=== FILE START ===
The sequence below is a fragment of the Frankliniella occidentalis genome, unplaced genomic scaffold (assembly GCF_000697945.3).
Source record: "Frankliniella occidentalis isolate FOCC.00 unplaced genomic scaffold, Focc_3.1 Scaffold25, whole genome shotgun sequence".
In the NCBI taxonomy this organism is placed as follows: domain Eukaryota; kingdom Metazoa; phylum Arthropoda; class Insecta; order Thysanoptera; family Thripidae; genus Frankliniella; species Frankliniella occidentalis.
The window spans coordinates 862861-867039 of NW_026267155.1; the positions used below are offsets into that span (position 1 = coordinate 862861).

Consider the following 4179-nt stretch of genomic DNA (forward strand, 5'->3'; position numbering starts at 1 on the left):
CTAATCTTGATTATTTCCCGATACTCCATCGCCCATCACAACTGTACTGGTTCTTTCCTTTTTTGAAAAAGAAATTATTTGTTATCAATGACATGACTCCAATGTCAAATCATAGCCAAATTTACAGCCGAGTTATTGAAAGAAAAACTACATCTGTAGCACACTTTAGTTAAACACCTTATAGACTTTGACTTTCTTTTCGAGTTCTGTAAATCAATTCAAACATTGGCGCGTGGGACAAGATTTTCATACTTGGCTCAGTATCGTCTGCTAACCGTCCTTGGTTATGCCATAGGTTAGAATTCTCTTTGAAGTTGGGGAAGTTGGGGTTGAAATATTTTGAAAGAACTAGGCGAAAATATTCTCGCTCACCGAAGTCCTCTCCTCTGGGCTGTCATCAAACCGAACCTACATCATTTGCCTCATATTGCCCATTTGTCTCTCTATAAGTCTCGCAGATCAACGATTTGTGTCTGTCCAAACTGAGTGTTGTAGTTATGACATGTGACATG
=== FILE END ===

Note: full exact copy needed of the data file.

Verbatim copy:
The sequence below is a fragment of the Frankliniella occidentalis genome, unplaced genomic scaffold (assembly GCF_000697945.3).
Source record: "Frankliniella occidentalis isolate FOCC.00 unplaced genomic scaffold, Focc_3.1 Scaffold25, whole genome shotgun sequence".
In the NCBI taxonomy this organism is placed as follows: domain Eukaryota; kingdom Metazoa; phylum Arthropoda; class Insecta; order Thysanoptera; family Thripidae; genus Frankliniella; species Frankliniella occidentalis.
The window spans coordinates 862861-867039 of NW_026267155.1; the positions used below are offsets into that span (position 1 = coordinate 862861).

Consider the following 4179-nt stretch of genomic DNA (forward strand, 5'->3'; position numbering starts at 1 on the left):
CTAATCTTGATTATTTCCCGATACTCCATCGCCCATCACAACTGTACTGGTTCTTTCCTTTTTTGAAAAAGAAATTATTTGTTATCAATGACATGACTCCAATGTCAAATCATAGCCAAATTTACAGCCGAGTTATTGAAAGAAAAACTACATCTGTAGCACACTTTAGTTAAACACCTTATAGACTTTGACTTTCTTTTCGAGTTCTGTAAATCAATTCAAACATTGGCGCGTGGGACAAGATTTTCATACTTGGCTCAGTATCGTCTGCTAACCGTCCTTGGTTATGCCATAGGTTAGAATTCTCTTTGAAGTTGGGGAAGTTGGGGTTGAAATATTTTGAAAGAACTAGGCGAAAATATTCTCGCTCACCGAAGTCCTCTCCTCTGGGCTGTCATCAAACCGAACCTACATCATTTGCCTCATATTGCCCATTTGTCTCTCTATAAGTCTCGCAGATCAACGATTTGTGTCTGTCCAAACTGAGTGTTGTAGTTATGACATGTGACATG